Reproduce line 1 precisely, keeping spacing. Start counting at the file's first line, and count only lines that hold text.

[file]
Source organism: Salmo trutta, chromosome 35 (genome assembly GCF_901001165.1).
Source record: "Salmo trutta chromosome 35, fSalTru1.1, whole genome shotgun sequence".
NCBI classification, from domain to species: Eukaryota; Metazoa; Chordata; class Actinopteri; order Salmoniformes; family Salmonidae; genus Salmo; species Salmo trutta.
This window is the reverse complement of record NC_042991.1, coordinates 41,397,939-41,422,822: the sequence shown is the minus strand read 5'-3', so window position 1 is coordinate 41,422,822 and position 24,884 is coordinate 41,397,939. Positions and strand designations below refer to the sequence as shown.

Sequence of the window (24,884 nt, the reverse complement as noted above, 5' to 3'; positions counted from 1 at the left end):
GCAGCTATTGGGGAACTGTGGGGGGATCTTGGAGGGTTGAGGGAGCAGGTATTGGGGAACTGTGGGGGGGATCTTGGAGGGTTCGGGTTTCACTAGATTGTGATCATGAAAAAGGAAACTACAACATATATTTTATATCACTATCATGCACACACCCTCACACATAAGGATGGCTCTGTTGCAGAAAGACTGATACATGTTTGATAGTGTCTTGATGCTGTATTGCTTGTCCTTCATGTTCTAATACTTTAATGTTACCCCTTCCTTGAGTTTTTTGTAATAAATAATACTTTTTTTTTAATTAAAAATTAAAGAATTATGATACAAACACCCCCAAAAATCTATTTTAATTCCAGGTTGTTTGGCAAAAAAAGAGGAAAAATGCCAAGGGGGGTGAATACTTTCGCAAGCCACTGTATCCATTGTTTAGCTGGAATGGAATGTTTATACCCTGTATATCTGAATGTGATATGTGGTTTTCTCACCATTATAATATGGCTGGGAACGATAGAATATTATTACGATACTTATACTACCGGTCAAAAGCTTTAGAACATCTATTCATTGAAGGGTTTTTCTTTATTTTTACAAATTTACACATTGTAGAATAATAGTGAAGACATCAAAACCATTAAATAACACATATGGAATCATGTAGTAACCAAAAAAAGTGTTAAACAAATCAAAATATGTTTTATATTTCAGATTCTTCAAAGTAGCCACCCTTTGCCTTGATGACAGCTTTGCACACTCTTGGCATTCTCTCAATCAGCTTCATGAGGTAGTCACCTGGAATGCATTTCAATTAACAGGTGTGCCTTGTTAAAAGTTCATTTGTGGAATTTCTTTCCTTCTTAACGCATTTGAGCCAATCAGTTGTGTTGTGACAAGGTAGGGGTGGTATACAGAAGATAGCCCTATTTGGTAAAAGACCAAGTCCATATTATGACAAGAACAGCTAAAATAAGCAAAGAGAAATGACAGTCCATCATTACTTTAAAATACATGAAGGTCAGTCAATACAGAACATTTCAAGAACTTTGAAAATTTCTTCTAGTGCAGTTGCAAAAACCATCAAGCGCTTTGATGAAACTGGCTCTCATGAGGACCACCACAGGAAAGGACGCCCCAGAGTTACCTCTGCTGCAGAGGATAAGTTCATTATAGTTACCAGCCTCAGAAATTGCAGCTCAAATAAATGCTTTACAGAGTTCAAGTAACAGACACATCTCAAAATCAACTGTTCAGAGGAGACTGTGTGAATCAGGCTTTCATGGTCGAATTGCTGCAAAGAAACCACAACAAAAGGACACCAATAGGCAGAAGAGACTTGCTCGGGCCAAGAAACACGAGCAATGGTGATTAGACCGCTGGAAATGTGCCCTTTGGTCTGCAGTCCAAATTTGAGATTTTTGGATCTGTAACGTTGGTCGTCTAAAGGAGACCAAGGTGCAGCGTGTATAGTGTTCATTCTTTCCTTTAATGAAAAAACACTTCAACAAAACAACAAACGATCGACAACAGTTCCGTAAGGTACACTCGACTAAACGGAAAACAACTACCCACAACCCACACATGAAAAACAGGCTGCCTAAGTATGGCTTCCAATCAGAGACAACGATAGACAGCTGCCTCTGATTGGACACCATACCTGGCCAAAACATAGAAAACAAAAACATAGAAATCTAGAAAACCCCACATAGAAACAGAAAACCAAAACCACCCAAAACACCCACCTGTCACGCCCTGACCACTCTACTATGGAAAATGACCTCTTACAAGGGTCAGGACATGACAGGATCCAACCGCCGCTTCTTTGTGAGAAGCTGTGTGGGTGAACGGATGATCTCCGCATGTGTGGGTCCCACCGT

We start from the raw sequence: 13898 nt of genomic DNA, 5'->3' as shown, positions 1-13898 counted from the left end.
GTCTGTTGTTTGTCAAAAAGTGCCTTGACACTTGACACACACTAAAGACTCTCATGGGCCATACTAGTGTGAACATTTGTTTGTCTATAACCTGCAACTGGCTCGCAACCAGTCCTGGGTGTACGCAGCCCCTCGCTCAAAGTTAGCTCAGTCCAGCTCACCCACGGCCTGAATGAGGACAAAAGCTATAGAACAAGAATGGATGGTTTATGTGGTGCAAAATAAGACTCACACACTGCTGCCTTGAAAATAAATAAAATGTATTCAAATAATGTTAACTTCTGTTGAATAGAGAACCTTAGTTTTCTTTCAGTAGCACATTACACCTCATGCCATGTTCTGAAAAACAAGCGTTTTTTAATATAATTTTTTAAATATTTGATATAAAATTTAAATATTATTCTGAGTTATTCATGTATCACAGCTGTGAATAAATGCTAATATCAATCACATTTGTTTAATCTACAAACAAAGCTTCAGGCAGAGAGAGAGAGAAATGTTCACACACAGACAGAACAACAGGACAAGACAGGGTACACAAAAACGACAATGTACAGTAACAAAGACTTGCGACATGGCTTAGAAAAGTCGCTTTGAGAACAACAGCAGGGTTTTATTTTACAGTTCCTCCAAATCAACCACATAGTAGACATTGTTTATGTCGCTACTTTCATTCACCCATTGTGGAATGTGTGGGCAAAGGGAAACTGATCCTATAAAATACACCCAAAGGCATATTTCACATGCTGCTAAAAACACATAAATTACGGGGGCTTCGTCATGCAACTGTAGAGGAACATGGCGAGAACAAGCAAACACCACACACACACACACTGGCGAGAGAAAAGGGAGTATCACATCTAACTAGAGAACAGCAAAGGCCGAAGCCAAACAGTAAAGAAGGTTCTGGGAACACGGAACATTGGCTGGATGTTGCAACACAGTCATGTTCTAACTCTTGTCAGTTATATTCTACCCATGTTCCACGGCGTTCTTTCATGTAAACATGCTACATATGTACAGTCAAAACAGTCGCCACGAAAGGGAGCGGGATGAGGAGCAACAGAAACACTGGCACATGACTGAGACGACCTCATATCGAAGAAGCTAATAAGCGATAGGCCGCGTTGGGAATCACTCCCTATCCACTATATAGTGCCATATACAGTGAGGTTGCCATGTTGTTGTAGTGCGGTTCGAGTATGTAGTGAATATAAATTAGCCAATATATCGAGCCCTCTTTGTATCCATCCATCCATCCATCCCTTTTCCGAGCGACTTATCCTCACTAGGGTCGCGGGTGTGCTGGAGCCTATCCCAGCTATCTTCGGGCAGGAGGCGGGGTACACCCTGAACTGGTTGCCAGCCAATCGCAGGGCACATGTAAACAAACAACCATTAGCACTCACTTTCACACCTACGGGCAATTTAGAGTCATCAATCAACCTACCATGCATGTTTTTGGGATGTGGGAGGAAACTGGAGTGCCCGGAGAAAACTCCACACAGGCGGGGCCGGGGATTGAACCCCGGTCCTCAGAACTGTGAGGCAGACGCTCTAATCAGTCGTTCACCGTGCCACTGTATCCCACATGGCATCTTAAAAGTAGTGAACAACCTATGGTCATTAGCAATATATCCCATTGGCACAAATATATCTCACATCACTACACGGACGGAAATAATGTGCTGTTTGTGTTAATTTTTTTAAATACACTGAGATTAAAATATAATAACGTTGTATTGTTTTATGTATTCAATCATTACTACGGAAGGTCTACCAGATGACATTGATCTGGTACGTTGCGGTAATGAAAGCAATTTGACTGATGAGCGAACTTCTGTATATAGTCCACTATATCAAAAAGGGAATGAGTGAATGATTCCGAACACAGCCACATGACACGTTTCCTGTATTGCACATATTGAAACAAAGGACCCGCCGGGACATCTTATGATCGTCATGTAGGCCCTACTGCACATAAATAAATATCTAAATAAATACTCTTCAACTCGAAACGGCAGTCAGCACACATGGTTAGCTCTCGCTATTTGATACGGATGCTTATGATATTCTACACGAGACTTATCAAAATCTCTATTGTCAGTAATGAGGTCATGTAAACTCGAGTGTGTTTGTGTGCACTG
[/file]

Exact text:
Source organism: Salmo trutta, chromosome 35 (genome assembly GCF_901001165.1).